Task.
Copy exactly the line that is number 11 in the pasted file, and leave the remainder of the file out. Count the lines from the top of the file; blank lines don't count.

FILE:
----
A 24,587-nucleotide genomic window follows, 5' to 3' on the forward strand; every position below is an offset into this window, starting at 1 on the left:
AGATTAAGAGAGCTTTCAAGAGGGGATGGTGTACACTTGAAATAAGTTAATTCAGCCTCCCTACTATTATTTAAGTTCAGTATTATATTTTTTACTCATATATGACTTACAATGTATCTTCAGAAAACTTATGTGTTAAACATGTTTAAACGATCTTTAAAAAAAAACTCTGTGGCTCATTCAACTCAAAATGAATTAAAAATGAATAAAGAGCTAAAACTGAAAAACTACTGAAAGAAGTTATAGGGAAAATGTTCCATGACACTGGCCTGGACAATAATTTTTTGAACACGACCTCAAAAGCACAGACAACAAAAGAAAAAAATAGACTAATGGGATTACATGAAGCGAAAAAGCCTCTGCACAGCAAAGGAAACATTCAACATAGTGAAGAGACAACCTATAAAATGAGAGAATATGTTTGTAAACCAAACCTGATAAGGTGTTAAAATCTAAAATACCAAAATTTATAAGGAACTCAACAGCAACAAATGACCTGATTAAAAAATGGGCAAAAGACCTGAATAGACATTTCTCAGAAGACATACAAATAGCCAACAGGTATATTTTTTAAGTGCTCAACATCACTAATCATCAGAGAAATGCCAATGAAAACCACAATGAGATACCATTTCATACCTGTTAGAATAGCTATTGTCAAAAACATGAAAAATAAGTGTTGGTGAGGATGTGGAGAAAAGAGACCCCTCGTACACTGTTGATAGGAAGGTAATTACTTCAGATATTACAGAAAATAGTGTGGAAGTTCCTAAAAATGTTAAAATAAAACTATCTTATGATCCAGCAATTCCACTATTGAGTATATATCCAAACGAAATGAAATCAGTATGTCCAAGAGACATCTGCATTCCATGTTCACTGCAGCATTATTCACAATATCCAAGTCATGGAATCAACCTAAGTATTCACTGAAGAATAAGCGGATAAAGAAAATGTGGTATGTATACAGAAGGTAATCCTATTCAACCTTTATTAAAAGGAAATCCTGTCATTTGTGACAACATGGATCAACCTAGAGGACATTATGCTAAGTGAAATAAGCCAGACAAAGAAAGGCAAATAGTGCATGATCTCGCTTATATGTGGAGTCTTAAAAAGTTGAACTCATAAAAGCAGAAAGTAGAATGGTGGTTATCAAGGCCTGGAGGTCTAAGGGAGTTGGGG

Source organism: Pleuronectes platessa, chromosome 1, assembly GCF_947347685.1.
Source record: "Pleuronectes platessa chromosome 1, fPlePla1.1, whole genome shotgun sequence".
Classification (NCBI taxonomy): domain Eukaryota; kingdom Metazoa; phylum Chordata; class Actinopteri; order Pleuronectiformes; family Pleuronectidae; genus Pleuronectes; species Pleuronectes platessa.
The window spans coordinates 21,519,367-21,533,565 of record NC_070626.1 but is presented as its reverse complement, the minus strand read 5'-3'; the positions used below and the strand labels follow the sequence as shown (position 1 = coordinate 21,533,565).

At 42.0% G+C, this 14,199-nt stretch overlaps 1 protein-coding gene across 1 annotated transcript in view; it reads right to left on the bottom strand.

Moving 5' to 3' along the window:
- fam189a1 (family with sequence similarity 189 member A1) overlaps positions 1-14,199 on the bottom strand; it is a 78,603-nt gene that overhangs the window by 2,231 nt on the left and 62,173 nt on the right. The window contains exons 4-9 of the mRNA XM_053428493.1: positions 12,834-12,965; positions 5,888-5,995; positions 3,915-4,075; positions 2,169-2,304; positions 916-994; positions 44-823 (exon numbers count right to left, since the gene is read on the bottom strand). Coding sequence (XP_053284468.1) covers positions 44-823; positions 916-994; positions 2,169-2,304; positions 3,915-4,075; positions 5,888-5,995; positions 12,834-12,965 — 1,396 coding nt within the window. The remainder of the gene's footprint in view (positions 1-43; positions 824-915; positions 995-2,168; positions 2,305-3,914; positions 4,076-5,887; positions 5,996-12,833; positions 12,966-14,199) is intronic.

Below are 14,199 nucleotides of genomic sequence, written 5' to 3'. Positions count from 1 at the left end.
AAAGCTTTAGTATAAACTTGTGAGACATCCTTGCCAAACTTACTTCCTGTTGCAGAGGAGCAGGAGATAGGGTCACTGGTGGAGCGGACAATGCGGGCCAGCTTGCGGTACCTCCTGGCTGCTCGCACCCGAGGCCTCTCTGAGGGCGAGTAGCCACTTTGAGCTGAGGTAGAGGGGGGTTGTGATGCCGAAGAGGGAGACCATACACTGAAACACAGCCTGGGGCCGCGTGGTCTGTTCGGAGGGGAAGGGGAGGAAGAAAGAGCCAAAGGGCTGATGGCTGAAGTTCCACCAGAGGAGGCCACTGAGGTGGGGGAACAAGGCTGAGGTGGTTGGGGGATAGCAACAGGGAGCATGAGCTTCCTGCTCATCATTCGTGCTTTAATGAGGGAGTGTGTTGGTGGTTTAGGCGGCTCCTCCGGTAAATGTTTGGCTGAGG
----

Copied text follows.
AAAGCTTTAGTATAAACTTGTGAGACATCCTTGCCAAACTTACTTCCTGTTGCAGAGGAGCAGGAGATAGGGTCACTGGTGGAGCGGACAATGCGGGCCAGCTTGCGGTACCTCCTGGCTGCTCGCACCCGAGGCCTCTCTGAGGGCGAGTAGCCACTTTGAGCTGAGGTAGAGGGGGGTTGTGATGCCGAAGAGGGAGACCATACACTGAAACACAGCCTGGGGCCGCGTGGTCTGTTCGGAGGGGAAGGGGAGGAAGAAAGAGCCAAAGGGCTGATGGCTGAAGTTCCACCAGAGGAGGCCACTGAGGTGGGGGAACAAGGCTGAGGTGGTTGGGGGATAGCAACAGGGAGCATGAGCTTCCTGCTCATCATTCGTGCTTTAATGAGGGAGTGTGTTGGTGGTTTAGGCGGCTCCTCCGGTAAATGTTTGGCTGAGG